It's time to imagine plausible and desirable futures
We are squarely in the age of the
Anthropocene, the first time in the history of our planet where humans are
driving major environmental changes. Researchers in our College are at the
leading edge of uncovering the fundamental changes occurring in the Earth
system with implications at local to global scales. This research, the science
of the Anthropocene, is both exceedingly exciting and profoundly important
work. We are in unique position to be fully aware of humanity’s global potency
as measured against the backdrop of geologic time.
UW's Alaska Salmon Program: A living laboratory
Sarah Schooler spent a summer collecting data in the
Bristol Bay watershed through the Aquatic and Fishery
Sciences’ Alaska Salmon Program—the world’s longest-running effort to
monitor salmon and their ecosystems.
UW Climate Impacts Group report outlines region's future under climate change
A new report by UW’s Climate Impacts Group
synthesizes relevant research about the future of the Puget Sound region to
paint a picture of what to expect in the coming decades.
Oceans and ocean activism deserve broader role in climate change discussions
Environmental Affairs’ Eddie Allison argues that people should pay more
attention to how climate change’s impacts on ocean and coastal environments
affect societies around the globe.
Graduate student involved in first snow leopard collaring in Kyrgyzstan
Environmental and Forest Sciences' doctoral student Shannon Kachel was
recently involved in the capture and first successful satellite collaring of a
snow leopard in Kyrgyzstan.
Gear, not geoducks, impacts ecosystem if farming increases
The equipment used to farm geoducks,
including PVC pipes and nets, might have a greater impact on the Puget Sound
food web than the addition of the clams themselves.
2015 UW Doris Duke scholars share their stories
The Doris Duke Conservation Scholars at the UW
concluded their eight-week immersive learning experience in August—here are
some of their stories!
Vessel speed biggest factor in noise affecting killer whales
The speed of vessels operating near endangered
killer whales in Washington is the most influential factor in how much noise
from the boats reaches the whales, according to a new study.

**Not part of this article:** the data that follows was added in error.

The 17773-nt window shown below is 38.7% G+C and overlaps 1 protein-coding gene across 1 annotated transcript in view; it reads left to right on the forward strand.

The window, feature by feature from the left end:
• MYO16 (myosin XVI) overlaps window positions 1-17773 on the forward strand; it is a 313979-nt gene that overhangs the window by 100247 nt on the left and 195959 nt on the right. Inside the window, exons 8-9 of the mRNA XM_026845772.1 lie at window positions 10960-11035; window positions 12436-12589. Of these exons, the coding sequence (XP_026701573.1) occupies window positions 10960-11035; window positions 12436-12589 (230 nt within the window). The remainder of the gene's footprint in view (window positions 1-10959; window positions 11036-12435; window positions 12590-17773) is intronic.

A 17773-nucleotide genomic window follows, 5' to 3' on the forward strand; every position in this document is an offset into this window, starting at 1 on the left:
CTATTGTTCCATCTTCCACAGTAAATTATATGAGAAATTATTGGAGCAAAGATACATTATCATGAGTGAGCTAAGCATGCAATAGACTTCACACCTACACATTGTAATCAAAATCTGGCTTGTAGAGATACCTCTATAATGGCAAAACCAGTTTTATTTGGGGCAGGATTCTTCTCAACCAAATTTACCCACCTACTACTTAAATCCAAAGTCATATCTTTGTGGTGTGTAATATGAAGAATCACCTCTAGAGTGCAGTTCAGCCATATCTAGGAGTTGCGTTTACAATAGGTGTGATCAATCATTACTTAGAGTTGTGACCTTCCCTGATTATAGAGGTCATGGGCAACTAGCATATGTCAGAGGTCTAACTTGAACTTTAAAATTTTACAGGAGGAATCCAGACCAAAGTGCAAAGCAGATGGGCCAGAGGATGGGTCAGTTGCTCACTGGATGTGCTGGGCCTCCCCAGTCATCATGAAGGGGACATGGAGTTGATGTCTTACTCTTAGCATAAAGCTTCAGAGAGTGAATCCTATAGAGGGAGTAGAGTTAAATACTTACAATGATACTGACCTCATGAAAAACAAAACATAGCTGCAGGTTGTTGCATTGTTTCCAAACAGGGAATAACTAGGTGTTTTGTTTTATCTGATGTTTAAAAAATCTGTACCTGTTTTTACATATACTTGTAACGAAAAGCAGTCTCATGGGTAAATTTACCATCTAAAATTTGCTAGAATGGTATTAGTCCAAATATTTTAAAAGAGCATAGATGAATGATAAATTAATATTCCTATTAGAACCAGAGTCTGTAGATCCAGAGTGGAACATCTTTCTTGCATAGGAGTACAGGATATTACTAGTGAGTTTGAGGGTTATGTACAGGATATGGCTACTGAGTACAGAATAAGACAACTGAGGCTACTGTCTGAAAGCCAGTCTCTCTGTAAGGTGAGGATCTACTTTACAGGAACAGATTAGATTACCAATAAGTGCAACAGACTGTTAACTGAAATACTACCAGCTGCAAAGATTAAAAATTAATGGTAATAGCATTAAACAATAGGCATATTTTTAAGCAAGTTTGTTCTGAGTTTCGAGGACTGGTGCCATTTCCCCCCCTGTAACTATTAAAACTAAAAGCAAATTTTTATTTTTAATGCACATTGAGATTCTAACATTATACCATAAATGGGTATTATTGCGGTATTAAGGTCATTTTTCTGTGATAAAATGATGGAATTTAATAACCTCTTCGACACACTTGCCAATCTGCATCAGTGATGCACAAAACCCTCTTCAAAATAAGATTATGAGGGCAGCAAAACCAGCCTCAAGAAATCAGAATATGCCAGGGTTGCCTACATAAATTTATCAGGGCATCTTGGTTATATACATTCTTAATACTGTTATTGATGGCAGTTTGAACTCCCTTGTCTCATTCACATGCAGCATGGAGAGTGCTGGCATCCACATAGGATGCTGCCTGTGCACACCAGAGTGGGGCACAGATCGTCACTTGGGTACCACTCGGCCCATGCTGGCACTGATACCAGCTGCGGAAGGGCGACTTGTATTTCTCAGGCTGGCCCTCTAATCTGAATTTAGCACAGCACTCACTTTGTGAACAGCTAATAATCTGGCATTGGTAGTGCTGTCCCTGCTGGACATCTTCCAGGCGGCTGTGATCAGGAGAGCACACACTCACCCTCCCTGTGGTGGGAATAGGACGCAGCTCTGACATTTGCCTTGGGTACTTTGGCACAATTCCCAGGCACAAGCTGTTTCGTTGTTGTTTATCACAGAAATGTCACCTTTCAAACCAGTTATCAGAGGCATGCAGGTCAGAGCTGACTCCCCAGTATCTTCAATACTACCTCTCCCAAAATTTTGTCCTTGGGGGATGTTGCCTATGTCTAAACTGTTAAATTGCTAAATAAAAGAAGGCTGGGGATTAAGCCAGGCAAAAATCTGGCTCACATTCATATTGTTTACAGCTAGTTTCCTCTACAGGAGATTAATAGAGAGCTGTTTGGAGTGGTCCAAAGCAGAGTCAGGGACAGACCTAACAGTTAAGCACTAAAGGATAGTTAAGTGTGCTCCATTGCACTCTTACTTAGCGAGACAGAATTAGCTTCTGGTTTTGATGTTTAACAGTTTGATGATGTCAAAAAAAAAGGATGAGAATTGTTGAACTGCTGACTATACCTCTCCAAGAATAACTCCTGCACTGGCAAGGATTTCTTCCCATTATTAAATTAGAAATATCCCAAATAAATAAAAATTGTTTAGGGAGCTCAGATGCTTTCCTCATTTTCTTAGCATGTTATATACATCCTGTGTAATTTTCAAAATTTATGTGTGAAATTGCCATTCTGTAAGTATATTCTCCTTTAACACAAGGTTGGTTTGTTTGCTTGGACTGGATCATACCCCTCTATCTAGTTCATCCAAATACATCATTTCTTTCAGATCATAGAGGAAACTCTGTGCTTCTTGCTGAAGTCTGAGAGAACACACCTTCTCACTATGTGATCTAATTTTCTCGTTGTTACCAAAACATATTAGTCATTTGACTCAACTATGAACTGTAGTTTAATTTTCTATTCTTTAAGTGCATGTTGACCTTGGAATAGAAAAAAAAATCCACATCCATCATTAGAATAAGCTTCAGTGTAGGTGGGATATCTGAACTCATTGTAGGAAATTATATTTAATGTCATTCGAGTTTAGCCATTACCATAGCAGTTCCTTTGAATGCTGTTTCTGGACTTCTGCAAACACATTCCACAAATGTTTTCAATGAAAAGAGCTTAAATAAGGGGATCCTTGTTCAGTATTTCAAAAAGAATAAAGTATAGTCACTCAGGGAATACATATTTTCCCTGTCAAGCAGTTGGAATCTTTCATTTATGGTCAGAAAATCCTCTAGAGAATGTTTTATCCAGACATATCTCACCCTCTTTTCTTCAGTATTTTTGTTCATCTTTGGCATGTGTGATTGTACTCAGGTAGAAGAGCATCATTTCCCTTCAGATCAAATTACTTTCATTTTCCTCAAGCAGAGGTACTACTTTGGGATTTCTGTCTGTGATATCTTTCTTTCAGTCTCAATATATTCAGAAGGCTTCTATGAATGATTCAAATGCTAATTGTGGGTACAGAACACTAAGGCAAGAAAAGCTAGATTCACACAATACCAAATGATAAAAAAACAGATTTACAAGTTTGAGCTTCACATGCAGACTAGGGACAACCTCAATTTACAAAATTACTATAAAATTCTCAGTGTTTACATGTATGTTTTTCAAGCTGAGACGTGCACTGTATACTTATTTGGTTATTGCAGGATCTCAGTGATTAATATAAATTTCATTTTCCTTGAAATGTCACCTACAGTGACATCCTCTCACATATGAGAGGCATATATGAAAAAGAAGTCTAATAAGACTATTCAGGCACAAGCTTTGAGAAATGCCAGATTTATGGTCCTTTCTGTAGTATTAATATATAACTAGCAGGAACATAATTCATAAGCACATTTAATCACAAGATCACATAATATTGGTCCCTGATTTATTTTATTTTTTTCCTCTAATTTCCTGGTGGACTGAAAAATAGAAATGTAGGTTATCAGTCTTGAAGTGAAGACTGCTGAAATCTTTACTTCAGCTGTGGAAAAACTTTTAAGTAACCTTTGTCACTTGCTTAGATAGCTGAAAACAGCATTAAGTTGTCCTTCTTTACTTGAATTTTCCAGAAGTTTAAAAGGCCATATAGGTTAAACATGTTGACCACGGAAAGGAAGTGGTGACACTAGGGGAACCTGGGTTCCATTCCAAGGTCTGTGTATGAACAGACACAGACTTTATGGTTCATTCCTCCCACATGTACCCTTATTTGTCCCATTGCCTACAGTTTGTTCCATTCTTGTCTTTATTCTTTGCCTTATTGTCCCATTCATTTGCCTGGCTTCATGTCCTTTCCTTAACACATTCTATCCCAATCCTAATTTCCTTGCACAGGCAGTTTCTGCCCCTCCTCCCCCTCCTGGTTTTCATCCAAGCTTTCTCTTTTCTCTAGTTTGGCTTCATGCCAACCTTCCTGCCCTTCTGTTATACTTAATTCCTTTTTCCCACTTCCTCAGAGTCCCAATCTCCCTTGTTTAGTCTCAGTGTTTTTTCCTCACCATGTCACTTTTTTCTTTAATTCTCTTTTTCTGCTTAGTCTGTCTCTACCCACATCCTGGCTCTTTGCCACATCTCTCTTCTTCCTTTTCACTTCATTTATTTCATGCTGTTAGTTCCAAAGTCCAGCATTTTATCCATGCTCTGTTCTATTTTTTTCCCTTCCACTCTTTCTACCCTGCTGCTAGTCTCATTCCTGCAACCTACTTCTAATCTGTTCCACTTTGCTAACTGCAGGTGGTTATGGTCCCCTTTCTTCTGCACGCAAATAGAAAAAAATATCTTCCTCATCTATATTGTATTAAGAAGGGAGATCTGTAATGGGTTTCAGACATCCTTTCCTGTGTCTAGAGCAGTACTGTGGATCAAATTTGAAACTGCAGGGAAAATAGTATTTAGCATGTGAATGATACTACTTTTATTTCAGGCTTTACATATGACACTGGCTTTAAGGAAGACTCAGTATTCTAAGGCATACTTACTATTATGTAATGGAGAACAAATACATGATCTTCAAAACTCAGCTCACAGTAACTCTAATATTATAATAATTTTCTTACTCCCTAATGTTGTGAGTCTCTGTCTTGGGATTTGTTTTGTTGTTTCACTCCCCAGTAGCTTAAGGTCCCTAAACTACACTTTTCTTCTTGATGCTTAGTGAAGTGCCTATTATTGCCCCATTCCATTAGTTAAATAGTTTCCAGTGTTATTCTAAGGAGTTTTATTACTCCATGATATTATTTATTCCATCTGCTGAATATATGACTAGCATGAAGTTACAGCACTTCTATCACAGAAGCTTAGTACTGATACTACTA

Washington Sea Grant teaches skills to preserve sustainable fisheries, tribal employment, and coastal communities
cheap Chilean farmed salmon flooded the country, driving down prices for
locally sourced, sustainably managed wild fish, WSG seafood industry specialist
Pete Granger stepped in.
Combating global climate change is fun and games for EarthGamesUW
Get to know our incredible community and learn more about they work they're doing in the College's Spotlight series.
adults share the idea that kids in our digital age should be spending more time
outdoors. But Atmospheric Sciences’ Dargan Frierson contends that gaming is an essential
way to teach children and young adults about the natural world, inspire them to
spend time in it, and perhaps most importantly, include them in the
conversation about preserving it in the face of climate change.
Save the Date
Dynamics of Disbelief: Science, Society, and Social Welfare with Naomi Oreskes (March 1, 2016)
All are invited to learn
about the history and dynamics of climate science disbelief and its
implications for society and the common good from Harvard University’s Naomi
Oreskes. Learn more and register.
College Events Calendar
Stay up to date with all the events happening at the College by checking out our Events Calendar.
Philanthropy: Making a Difference
In this season of thanks, we are especially grateful
to College of the Environment alumni and supporters! Individuals, private
foundations, and corporations have donated more than $9.2 million in the first
four months of the 2016 fiscal year. This support enables us to provide
scholarships to those in need, recruit talented and dedicated faculty,
undertake substantial research endeavors, and launch new programs.
If you’re interested in supporting the College,
consider one of our highlighted funds below or choose the fund of your choice
on the UW Foundation website:
- Friends of Atmospheric Sciences Fund
- College of the Environment Scholarship Fund
- Natural Hazards Impact Fund
Awards & Acknowledgements
Congratulations to Qiang
Fu, professor of atmospheric sciences, for being named a AAAS fellow.
Join us in welcoming Anthony
Dichiara, a new faculty member with Environmental and Forest Sciences’
Bioresource Science and Engineering (BSE) program.
Kudos to Team Durafet for placing in the Wendy
Schmidt Ocean Health XPrize and donating
their winnings to UW’s Argo program.
Aquatic and Fishery Sciences' Julian Olden and his team recently received the Strategic Environmental Research and Development Program (SERDP) Project of the Year Award from the Department of Defense for their work.
Congrats to Earth and Space Sciences' Brian Atwater, who was recently named the 2016 Benjamin Franklin Medal laureate in Earth and Environmental Sciences from the Franklin Foundation.